Batteries are commonly mounted on trailer A-frames in plastic boxes that are strapped to a couple of lateral channels. While this type of battery storage technically gets the job done, there are a few drawbacks that make this type of system less than optimum. First, the batteries are mounted in individual boxes, making access for service more time consuming. Second, the boxes and lids are held in place with chintzy nylon straps with a locking buckle that’s less than secure. And third, the batteries, which are not inexpensive, are easy targets for thieves.
Torklift International, a longtime supplier of RV accessories for the towing and pickup camper crowd, has a better idea. Called the Power Armor, this heavy gauge diamond plate aluminum box bolts to the trailer A-frame and is designed to handle two batteries. Boxes are certainly not unique, but the Power Armor counterpart has a number of features that make it a superb alternative to plastic battery boxes.
The sliding lid makes the box suitable for snug fits between the LP-gas cylinders and front of the trailer. If the lid were hinged, a lot more clearance would be necessary — and there’s potential for damage to the front skin of the trailer if the hinge/lid rubs when opened and closed. We mounted the box on a Lance trailer that had little real estate behind the LP-gas cylinders — accom-modating the very tight fit for the stock plastic battery boxes.
Once the A-frame was stripped of the original boxes and batteries, and the wires secured, measurements were taken to cut the 1-inch channel iron that was used to mount the Power Armor box. These lengths of channel iron were painted and bolted to the A-frame. From here, the 3/4-inch self-drilling screws and washers were used to mount the box to the fabri-cated channel iron frame. Since we were mounting the new box directly over the spare tire, access was limited, so we threaded the nylon battery hold-down straps through the slots in the box’s bottom before bolting to the channel-iron frame.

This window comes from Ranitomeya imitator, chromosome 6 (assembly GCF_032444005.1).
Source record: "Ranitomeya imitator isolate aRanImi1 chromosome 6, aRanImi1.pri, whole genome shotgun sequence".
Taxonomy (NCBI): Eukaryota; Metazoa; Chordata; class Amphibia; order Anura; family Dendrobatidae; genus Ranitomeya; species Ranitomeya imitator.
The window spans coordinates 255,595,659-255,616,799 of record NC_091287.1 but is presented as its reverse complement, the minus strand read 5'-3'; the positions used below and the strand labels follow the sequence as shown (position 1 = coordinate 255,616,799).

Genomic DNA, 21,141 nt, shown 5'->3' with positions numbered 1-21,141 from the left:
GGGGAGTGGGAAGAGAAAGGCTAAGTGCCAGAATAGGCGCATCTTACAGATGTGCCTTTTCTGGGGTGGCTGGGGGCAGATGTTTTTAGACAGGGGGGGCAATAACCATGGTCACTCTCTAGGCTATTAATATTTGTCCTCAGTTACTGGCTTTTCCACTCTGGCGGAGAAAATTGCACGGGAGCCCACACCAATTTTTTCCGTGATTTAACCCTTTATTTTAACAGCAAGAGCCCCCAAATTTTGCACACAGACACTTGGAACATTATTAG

Loading the batteries is simple and there’s a hole pro-vided for routing the wires. The box is metal and conductive, so it’s important to use care when hooking up the wires and terminals to the batteries. Two sizes of boxes are available: one for group 24 and 27 batteries and one for 6-volt golf cart batteries. The only dimension change is the height since golf batteries are a little taller.
The sliding lid provides clear access to both batteries and works fairly smoothly; nothing complicated here and no hardware to deal with. The lid is ventilated so battery gassing can dissipate rapidly. When closed, the lid can be locked to the box using a pin lock that’s provided with the kit.
Obviously, the boxes are designed for batteries, but the company will also build custom versions for other purposes. For example, Torklift built a box for us to hold a 1,000-watt Yamaha generator and 21/2-gallon gas container. It was easily mounted on the back of a pickup camper, but could also be positioned in a truck bed or other similar locations.
Owners can opt for the standard chrome finish or the same diamond plate texture with a powder-coated black finish, and other colors are available. Power Armor boxes for 12-volt batteries have an MSRP of $251.86; the 6-volt battery version goes for $272.85. Add $42 for the powder coating. Pricing on custom boxes is handled on an individual basis.
Regardless of the finish, the diamond plate Power Armor box is light, easy to install, good looking and, most of all, a great hedge against battery theft.
Torklift | 800-246-8132 | www.torklift.com